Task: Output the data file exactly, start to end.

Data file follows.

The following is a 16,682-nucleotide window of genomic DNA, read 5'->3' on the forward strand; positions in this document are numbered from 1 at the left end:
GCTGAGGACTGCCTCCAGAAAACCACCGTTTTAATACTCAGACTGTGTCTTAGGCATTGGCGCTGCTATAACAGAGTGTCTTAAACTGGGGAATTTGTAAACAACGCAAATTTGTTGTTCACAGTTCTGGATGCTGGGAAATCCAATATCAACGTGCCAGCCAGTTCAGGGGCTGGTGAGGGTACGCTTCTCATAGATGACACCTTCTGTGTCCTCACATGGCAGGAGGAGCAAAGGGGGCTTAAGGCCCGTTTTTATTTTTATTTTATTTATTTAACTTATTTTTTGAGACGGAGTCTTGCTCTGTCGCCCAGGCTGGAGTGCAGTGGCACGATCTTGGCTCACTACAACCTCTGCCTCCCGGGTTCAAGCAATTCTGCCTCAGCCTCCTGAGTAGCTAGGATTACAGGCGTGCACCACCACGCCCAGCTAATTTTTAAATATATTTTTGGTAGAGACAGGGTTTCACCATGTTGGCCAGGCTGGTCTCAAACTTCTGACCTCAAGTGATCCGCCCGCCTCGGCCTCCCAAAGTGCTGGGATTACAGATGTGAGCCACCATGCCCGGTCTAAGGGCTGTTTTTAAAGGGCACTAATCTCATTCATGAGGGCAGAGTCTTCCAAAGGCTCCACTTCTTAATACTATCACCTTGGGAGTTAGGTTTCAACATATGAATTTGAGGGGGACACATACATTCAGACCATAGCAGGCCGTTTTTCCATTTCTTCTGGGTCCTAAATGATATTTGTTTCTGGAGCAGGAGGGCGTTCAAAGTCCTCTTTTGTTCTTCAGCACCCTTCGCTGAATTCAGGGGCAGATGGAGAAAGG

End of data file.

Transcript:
The following is a 16,682-nucleotide window of genomic DNA, read 5'->3' on the forward strand; positions in this document are numbered from 1 at the left end:
GCTGAGGACTGCCTCCAGAAAACCACCGTTTTAATACTCAGACTGTGTCTTAGGCATTGGCGCTGCTATAACAGAGTGTCTTAAACTGGGGAATTTGTAAACAACGCAAATTTGTTGTTCACAGTTCTGGATGCTGGGAAATCCAATATCAACGTGCCAGCCAGTTCAGGGGCTGGTGAGGGTACGCTTCTCATAGATGACACCTTCTGTGTCCTCACATGGCAGGAGGAGCAAAGGGGGCTTAAGGCCCGTTTTTATTTTTATTTTATTTATTTAACTTATTTTTTGAGACGGAGTCTTGCTCTGTCGCCCAGGCTGGAGTGCAGTGGCACGATCTTGGCTCACTACAACCTCTGCCTCCCGGGTTCAAGCAATTCTGCCTCAGCCTCCTGAGTAGCTAGGATTACAGGCGTGCACCACCACGCCCAGCTAATTTTTAAATATATTTTTGGTAGAGACAGGGTTTCACCATGTTGGCCAGGCTGGTCTCAAACTTCTGACCTCAAGTGATCCGCCCGCCTCGGCCTCCCAAAGTGCTGGGATTACAGATGTGAGCCACCATGCCCGGTCTAAGGGCTGTTTTTAAAGGGCACTAATCTCATTCATGAGGGCAGAGTCTTCCAAAGGCTCCACTTCTTAATACTATCACCTTGGGAGTTAGGTTTCAACATATGAATTTGAGGGGGACACATACATTCAGACCATAGCAGGCCGTTTTTCCATTTCTTCTGGGTCCTAAATGATATTTGTTTCTGGAGCAGGAGGGCGTTCAAAGTCCTCTTTTGTTCTTCAGCACCCTTCGCTGAATTCAGGGGCAGATGGAGAAAGG